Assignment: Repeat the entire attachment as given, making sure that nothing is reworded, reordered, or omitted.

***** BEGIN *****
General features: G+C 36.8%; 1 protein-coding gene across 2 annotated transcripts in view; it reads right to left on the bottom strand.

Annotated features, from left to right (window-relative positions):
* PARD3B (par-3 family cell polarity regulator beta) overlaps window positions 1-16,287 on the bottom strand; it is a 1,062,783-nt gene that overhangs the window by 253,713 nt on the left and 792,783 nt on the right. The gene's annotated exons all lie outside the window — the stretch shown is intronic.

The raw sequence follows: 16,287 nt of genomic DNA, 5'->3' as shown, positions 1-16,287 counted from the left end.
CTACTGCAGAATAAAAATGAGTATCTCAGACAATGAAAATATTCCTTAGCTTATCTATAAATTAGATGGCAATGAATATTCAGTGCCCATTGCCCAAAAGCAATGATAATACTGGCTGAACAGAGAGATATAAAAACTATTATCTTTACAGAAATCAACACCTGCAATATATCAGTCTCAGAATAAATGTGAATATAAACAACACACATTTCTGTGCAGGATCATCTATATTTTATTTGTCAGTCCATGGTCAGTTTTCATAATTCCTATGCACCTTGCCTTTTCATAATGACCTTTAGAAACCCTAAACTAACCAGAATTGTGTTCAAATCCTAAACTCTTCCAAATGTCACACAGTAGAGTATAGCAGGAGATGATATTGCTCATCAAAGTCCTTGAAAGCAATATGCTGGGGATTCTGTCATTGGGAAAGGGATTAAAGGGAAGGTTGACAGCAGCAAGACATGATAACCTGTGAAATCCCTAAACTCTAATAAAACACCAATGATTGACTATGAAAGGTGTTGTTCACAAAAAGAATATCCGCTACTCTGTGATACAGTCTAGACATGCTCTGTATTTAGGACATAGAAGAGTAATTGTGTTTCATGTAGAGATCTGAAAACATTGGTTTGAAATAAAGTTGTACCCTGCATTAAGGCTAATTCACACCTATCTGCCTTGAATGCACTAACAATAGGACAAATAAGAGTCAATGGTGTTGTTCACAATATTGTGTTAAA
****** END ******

General features: G+C 36.8%; 1 protein-coding gene across 2 annotated transcripts in view; it reads right to left on the bottom strand.

Annotated features, from left to right (window-relative positions):
* PARD3B (par-3 family cell polarity regulator beta) overlaps window positions 1-16,287 on the bottom strand; it is a 1,062,783-nt gene that overhangs the window by 253,713 nt on the left and 792,783 nt on the right. The gene's annotated exons all lie outside the window — the stretch shown is intronic.

The raw sequence follows: 16,287 nt of genomic DNA, 5'->3' as shown, positions 1-16,287 counted from the left end.
CTACTGCAGAATAAAAATGAGTATCTCAGACAATGAAAATATTCCTTAGCTTATCTATAAATTAGATGGCAATGAATATTCAGTGCCCATTGCCCAAAAGCAATGATAATACTGGCTGAACAGAGAGATATAAAAACTATTATCTTTACAGAAATCAACACCTGCAATATATCAGTCTCAGAATAAATGTGAATATAAACAACACACATTTCTGTGCAGGATCATCTATATTTTATTTGTCAGTCCATGGTCAGTTTTCATAATTCCTATGCACCTTGCCTTTTCATAATGACCTTTAGAAACCCTAAACTAACCAGAATTGTGTTCAAATCCTAAACTCTTCCAAATGTCACACAGTAGAGTATAGCAGGAGATGATATTGCTCATCAAAGTCCTTGAAAGCAATATGCTGGGGATTCTGTCATTGGGAAAGGGATTAAAGGGAAGGTTGACAGCAGCAAGACATGATAACCTGTGAAATCCCTAAACTCTAATAAAACACCAATGATTGACTATGAAAGGTGTTGTTCACAAAAAGAATATCCGCTACTCTGTGATACAGTCTAGACATGCTCTGTATTTAGGACATAGAAGAGTAATTGTGTTTCATGTAGAGATCTGAAAACATTGGTTTGAAATAAAGTTGTACCCTGCATTAAGGCTAATTCACACCTATCTGCCTTGAATGCACTAACAATAGGACAAATAAGAGTCAATGGTGTTGTTCACAATATTGTGTTAAA